The “War of the Currents,” as the competition between Thomas Edison and George Westinghouse in the 1880s was dubbed, was vicious, unrelenting, and in the end, futile for Edison, as his campaign to discredit Westinghouse’s alternating current (AC) in favor of his own direct current (DC) failed.

But Benjamin Cole, Ph.D., says the feud between the dueling inventors, which became intertwined with the evolution of criminal executions in the United States, can teach us a lot about the value of competition in business.

Cole, the William J. Loschert Endowed Chair in Entrepreneurship and an associate professor of strategy and statistics at the Gabelli School of Business, recently published a paper on the topic after five years of extensive archival research. “A Model of Competitive Impression Management: Edison versus Westinghouse in the War of the Currents,” ran in the prestigious journal Administrative Science Quarterly in January. The journal, which publishes only a small fraction of papers submitted to it, is routinely used in doctoral-level business classes.

He said that the paper, which he co-authored with David Chandler, assistant professor of management at the University of Colorado Denver Business School, shows how even a brilliant scientist like Edison could allow himself to be overcome with the desire to destroy his competitor’s reputation.

“When I began this paper, I never thought that my conclusion would be, ‘Wow, George Westinghouse is a really incredible human being, we should make a movie about him, and, ‘Boy, Edison was a real jerk,’” he said laughing.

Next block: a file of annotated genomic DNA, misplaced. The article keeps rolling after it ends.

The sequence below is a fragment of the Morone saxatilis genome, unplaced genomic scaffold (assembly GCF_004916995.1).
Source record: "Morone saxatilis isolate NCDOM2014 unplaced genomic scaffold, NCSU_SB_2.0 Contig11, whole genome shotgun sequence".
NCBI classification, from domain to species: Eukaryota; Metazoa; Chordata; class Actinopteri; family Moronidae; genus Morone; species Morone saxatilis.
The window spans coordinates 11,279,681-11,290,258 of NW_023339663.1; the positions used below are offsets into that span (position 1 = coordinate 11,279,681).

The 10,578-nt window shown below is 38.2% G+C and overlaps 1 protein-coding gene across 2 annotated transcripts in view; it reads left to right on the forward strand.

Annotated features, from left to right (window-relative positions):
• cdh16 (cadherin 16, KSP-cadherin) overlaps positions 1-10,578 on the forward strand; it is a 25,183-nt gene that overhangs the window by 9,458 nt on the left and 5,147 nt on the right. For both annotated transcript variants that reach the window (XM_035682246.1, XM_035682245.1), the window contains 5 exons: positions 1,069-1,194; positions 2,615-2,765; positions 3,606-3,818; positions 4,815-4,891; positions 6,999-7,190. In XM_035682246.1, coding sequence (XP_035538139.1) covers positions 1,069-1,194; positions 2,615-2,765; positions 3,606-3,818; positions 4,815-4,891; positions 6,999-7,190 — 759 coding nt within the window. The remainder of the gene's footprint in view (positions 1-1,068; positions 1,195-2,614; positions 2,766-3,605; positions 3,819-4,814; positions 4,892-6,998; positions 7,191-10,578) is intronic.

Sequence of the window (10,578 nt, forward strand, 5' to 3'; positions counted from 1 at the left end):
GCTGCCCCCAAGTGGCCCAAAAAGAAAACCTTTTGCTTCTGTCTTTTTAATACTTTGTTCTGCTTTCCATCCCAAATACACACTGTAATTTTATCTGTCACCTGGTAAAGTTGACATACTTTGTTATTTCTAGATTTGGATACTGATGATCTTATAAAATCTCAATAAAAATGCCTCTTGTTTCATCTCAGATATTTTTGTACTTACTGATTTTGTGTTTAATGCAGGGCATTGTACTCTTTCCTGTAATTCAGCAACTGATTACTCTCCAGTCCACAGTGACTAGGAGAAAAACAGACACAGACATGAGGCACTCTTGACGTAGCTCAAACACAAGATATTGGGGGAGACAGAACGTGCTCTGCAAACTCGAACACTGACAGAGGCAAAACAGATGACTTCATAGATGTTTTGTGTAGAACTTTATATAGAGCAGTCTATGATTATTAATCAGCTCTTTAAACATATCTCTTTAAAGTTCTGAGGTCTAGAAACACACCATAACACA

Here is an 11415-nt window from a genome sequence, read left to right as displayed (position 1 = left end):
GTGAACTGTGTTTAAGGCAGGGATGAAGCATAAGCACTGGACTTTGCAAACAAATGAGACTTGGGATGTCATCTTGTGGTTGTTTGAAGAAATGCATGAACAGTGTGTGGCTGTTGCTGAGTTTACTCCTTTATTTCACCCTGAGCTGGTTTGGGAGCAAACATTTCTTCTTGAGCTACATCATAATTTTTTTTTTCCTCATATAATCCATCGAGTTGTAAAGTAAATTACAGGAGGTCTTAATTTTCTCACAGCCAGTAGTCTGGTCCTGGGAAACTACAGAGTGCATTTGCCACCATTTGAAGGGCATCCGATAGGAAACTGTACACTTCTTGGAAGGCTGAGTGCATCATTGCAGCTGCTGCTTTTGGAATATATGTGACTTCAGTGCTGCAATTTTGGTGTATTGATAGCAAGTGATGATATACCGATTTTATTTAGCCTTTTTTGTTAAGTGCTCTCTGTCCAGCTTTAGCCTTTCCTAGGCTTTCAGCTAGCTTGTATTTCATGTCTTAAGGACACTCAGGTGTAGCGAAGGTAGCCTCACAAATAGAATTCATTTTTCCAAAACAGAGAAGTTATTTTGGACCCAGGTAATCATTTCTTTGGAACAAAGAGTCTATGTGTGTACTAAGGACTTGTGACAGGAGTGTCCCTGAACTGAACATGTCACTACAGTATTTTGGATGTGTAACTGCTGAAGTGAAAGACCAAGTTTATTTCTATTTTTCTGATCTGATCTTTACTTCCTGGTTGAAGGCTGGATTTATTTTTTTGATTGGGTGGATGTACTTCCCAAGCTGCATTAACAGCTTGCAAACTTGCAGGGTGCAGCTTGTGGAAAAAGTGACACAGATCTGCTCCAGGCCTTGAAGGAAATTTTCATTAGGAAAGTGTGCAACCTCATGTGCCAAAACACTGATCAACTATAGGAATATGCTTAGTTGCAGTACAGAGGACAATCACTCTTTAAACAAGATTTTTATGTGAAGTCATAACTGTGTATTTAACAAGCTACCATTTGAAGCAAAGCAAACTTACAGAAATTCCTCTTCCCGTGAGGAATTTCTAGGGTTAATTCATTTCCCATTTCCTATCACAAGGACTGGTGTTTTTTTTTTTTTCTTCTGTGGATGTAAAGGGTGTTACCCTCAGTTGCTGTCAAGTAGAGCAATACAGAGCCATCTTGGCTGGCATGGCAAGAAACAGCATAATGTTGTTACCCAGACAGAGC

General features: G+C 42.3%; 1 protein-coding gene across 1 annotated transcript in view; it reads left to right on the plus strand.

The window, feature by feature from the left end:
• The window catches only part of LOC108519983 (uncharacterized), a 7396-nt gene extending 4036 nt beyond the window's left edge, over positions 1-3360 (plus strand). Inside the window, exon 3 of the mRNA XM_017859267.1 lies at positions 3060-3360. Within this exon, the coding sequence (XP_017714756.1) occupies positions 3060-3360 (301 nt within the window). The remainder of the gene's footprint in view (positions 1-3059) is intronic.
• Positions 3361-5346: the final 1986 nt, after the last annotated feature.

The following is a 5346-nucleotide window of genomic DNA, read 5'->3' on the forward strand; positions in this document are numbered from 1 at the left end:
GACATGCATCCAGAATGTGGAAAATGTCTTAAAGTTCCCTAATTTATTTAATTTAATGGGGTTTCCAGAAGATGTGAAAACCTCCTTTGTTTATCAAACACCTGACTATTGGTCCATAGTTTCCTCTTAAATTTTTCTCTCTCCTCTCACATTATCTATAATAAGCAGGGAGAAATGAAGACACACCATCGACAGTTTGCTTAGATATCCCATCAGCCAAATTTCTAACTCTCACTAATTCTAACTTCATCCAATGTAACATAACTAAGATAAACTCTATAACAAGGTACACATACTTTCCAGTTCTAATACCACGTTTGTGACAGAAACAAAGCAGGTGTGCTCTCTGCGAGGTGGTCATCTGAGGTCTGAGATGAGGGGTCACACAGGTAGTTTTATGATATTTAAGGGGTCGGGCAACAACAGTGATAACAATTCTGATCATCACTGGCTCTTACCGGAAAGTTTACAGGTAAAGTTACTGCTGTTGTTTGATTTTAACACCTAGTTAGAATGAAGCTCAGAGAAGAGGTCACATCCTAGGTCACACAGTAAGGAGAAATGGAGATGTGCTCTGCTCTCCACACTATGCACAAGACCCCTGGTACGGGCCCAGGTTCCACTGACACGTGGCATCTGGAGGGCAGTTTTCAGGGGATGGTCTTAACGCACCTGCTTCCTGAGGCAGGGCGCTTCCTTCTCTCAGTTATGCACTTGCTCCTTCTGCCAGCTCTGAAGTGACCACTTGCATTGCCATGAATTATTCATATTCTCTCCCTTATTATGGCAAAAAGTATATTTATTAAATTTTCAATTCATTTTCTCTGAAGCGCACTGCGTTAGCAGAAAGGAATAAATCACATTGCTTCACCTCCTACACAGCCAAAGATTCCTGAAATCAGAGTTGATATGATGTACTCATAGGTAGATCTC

A Gruesome and Disturbing History

Cole says the implications of what he and his co-author call “competitive impression management,” are profound for firms in the hyper-competitive business world.

Although we take for granted the safety measures in place today that allow us to seamlessly harness the power of electricity, in the late 19th century, the public’s trust of the technology was still in flux.

Cole, whose research also includes Blockchain technology, said he became interested in the topic when a colleague at the 2014 Academy of Management’s annual conference told him he’d discovered a collection of data that detailed every single execution in the United States, along with the technology that was used.

The electric chair, he came to learn, was invented as a more reliable, and thus, it was thought, more humane alternative to hanging. New York state was a pioneer in the area, with Governor David B. Hill establishing a three-member commission in 1886 to explore the issue. Edison was one of the people whose opinion was solicited, and his response was to suggest the state use Westinghouse’s alternating current to do the deed.

“Edison saw this as an opportunity. He said, ‘If I legitimize alternating current for executions and equate it with death and danger, then I can actually delegitimize it for use it there, because people will be scared to have it in their homes,” Cole explained.